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.335 vs. .350 tips


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#1 bucco09

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Posted 14 April 2007 - 05:35 PM

is there a feel or playing characteristic difference(s) between a .335 tip and a .350 tip?  (specifically referring to a driver/shaft tip)
is it a durability issue...?
i did a search and found lots of posts, but nothing that really answered my question.  

any info would be great, thanks ya'll

J

Edited by bucco09, 14 April 2007 - 05:37 PM.


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#2 scotte

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Posted 14 April 2007 - 11:40 PM

Hi,  I have a pretty fair amount of experiance with driver tinkering and tipping.  The 350 seems to be kind of the way of the future with 460 heads of today.

Feel wise with the diamana in an 83 x flex original blue board 335 in the smt 455 head, vs the 350 (same shaft,flex,weight) in my cleveland comp no real difference in feel,  the cleveland just feels more "hot" or springy of the face, but I doubt if the shaft is doing that.  Ball flight and distance is close, but the cleveland is about 5 yds longer

The only real difference is that the 350 should offer a tiny bit higher degree of stability.  just like a piece of 2 inch pipe (1/8" wall) is more stable than a piece of 1.5 inch pipe (1/8" wall)

The tip does not feel any stiffer or weaker in one or the other.

Durability, the 350 could withstand a dig in the dirt better, but we are not talking by much.  you are dealing with 15 thousands of an inch.

Good luck,

Scott

#3 thewitt

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Posted 16 April 2007 - 06:48 PM

Stock "brand name" .350 tip shafts are made with cheaper graphite fiber to keep their costs under $10 in quantity, and made thicker in the tip for strength.

After-market shafts built to .350 tip are more tip stiff than the same shaft model .335 shaft - by a considerable margin.

They will play differently than the .335 tip version of the shaft.

-t

#4 ifixclubs

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Posted 16 April 2007 - 11:35 PM

id have to agree with thewitt on this one...this is also why most of the drivers on tour are shafted with the .335 tip version...the .335 to me fells like i can make the shaft load better and the feel seems to be a little bit more responsive...
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#5 bucco09

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Posted 17 April 2007 - 09:24 PM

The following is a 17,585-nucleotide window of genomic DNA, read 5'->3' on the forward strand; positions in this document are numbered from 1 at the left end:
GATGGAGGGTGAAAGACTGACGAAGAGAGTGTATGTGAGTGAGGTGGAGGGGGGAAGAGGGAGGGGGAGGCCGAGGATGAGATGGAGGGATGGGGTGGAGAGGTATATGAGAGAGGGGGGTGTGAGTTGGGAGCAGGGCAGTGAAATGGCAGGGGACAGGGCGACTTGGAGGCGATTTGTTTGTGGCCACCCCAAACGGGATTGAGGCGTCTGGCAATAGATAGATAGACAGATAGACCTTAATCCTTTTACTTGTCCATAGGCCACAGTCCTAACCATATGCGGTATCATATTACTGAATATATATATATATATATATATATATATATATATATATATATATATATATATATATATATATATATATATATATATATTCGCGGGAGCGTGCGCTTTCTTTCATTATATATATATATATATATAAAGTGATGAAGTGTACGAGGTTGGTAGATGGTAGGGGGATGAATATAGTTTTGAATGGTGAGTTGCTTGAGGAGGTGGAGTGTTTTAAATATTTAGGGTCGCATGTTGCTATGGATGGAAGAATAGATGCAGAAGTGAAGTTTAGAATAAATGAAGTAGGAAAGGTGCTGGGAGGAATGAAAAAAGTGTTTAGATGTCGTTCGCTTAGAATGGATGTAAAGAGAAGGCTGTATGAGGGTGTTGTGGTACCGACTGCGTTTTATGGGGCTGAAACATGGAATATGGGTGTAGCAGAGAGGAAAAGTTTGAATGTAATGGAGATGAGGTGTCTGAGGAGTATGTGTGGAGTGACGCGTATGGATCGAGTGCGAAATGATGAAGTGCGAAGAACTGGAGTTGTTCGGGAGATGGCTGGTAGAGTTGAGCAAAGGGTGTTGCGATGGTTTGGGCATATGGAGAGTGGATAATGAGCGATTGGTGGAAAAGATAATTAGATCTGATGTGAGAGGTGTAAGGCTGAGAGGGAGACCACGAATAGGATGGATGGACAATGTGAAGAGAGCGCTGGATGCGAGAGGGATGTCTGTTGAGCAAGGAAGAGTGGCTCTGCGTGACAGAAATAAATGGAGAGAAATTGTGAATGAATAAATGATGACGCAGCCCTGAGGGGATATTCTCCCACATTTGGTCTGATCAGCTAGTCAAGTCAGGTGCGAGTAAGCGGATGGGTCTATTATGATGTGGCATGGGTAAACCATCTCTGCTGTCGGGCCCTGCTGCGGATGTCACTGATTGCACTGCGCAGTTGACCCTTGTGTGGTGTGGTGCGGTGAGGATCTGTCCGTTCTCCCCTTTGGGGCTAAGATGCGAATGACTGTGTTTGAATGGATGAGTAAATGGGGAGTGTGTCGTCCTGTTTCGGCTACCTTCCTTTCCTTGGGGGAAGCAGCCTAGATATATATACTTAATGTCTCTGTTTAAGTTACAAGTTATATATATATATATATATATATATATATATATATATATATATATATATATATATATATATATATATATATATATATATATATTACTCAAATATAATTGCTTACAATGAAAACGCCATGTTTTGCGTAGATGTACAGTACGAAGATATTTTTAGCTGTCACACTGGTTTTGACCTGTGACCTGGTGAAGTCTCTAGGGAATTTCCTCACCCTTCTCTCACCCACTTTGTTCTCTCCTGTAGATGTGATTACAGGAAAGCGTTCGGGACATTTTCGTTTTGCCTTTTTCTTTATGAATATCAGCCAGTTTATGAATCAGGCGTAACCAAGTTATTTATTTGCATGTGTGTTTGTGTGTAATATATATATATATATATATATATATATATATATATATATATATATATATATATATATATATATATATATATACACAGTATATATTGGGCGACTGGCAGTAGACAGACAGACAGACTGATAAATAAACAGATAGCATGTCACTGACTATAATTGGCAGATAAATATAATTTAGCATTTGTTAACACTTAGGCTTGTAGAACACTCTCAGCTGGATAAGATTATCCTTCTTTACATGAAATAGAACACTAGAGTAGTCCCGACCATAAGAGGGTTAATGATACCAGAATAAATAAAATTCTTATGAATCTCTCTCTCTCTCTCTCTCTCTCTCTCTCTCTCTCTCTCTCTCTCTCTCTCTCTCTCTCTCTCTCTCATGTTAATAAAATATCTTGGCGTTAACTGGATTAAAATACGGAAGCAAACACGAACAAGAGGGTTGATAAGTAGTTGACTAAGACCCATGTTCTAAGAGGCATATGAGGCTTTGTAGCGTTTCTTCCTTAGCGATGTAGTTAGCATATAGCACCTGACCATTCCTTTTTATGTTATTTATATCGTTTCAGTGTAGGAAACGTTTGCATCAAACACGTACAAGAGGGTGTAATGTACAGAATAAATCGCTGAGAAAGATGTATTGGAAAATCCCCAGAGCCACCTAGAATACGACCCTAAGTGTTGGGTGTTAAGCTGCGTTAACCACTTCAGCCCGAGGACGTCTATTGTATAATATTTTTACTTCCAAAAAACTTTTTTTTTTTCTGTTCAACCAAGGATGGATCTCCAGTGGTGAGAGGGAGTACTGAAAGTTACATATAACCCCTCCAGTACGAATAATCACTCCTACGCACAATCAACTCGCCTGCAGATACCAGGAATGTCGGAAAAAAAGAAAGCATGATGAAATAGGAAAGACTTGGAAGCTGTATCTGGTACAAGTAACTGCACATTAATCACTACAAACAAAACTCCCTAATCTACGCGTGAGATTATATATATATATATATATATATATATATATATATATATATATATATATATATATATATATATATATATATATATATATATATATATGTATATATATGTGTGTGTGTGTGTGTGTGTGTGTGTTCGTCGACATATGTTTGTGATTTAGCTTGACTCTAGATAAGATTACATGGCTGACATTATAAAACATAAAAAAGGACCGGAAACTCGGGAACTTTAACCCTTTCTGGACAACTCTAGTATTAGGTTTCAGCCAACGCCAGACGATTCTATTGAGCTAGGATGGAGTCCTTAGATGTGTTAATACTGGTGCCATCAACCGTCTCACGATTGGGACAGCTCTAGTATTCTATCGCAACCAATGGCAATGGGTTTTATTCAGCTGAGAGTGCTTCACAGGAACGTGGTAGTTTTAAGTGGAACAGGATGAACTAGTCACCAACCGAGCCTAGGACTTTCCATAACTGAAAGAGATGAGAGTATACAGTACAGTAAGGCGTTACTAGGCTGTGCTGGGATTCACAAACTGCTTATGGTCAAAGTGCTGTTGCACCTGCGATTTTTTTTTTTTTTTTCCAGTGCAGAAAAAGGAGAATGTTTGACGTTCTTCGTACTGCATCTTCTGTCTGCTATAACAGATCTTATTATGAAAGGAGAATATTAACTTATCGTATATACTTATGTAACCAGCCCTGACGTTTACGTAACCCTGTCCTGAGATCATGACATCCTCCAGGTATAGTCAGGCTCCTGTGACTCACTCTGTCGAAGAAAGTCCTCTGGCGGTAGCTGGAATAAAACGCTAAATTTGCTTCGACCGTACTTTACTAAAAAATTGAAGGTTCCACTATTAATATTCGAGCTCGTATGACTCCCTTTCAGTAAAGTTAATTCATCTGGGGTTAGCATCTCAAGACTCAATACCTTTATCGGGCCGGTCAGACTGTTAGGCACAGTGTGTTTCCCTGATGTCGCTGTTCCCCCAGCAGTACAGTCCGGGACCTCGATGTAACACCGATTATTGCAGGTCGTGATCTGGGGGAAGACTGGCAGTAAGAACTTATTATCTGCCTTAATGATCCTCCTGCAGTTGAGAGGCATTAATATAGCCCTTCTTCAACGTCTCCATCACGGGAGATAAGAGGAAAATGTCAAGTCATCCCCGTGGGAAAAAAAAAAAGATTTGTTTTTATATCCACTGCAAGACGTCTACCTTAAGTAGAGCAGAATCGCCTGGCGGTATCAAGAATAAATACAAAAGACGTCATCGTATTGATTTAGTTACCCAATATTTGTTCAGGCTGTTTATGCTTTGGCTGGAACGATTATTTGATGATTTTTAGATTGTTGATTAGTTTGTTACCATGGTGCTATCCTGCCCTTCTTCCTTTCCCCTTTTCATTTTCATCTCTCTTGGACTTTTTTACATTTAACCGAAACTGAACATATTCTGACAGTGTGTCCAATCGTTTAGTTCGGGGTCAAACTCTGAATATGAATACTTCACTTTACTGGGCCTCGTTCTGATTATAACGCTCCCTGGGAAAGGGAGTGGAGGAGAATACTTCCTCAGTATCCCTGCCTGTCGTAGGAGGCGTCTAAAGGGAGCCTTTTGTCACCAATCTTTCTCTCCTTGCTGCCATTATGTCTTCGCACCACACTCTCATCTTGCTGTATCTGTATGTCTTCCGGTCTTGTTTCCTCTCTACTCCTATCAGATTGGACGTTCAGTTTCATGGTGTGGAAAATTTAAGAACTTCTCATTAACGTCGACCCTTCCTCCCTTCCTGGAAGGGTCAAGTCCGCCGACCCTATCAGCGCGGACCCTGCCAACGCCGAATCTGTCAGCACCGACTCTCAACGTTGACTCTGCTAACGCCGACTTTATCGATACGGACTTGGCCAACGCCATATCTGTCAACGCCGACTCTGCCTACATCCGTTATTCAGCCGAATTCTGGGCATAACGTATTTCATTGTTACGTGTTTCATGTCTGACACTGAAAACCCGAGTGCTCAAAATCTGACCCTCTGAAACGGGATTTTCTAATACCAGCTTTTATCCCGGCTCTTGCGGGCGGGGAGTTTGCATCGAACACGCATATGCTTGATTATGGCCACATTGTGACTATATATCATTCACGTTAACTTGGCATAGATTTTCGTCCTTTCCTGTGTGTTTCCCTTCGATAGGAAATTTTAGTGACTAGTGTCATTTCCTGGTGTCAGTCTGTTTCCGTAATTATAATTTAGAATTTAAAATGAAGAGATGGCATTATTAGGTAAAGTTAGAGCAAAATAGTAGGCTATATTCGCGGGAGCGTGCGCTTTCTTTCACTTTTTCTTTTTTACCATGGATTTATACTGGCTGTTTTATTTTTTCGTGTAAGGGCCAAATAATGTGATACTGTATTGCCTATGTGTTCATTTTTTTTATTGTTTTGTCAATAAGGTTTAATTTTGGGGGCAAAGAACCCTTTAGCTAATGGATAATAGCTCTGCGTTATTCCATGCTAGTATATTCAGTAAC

ok, makes sense, so what happpens when you put a .335 tip shaft into a .350 head with a shim....how does that change the playing characteristics, if at all?   thanks

bucco


#6 ifixclubs

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Posted 17 April 2007 - 11:18 PM

putting in a .335 into a .350 hosel doesnt change the playing characteristics of the shaft...
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#7 scotte

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Posted 18 April 2007 - 02:54 AM

the next thing you know these guys will tell you that 370 irons feel totally different than 355 irons.

you see 15 thousandths of an inch is about half the thickness of your fingernail.  Its just not enough.

#8 ifixclubs

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Posted 18 April 2007 - 10:09 AM

View PostScotte, on Apr 18 2007, 12:54 AM, said:

the next thing you know these guys will tell you that 370 irons feel totally different than 355 irons.

you see 15 thousandths of an inch is about half the thickness of your fingernail.  Its just not enough.
actually they do feel different...if you compare a dyn gold s300 unitized(parallel) tip to a tapered shaft you can easily see the step patterns is different...the step patterns are a little further appart in the unitized tip...
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#9 arkstorm

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Posted 18 April 2007 - 10:19 AM

In an interview with one of the major shaft manufacturers (I think it was Aldila, but can't remember for sure) the engineer which was interviewed reported that the tolerances in the manufacturing process are such that the fiber count in the tip of a .350 shaft can be adjusted so that it has identical characteristics as the .335 version (i.e. same flex pattern, torque, weight, etc.)  When asked why tour players seemed to favor the .335 configuration he said it is just the standard most of the tour vans are used to and to say that one diameter has better or even different feel than the other is all in one's head.

Edited by arkstorm, 18 April 2007 - 10:20 AM.


#10 drpino

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Posted 18 April 2007 - 11:35 AM

from what i gathered, the main reason why general market retail uses .350 is for cost-cutting purposes, both from a manufacturing standpoint and to limit the number of warranty claims/repairs due to shafts breaking at the tip.

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#11 thewitt

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Posted 18 April 2007 - 06:55 PM

If there is no design difference between the .355 tapered iron and it's .370 counterpart - as in the case of Rifles for instance - there is no playing difference.

The .355 taper tipped shaft is only tapered in the last 5/8" which is all inside the hosel.  The reason that these shafts are tapered is to be press fit into the hosel during manufacturing so that the club assembly can be completed while the epoxy cures.

You can choose to ignore the playing differences in .335 and .350 shafts if you wish, it doesn't bother me at all.

I have several of my own shaft designs on the market and have bid on a number of large (OEM) contracts (unsuccessfully so far) so mine is not an opinion, it's experience.

-t




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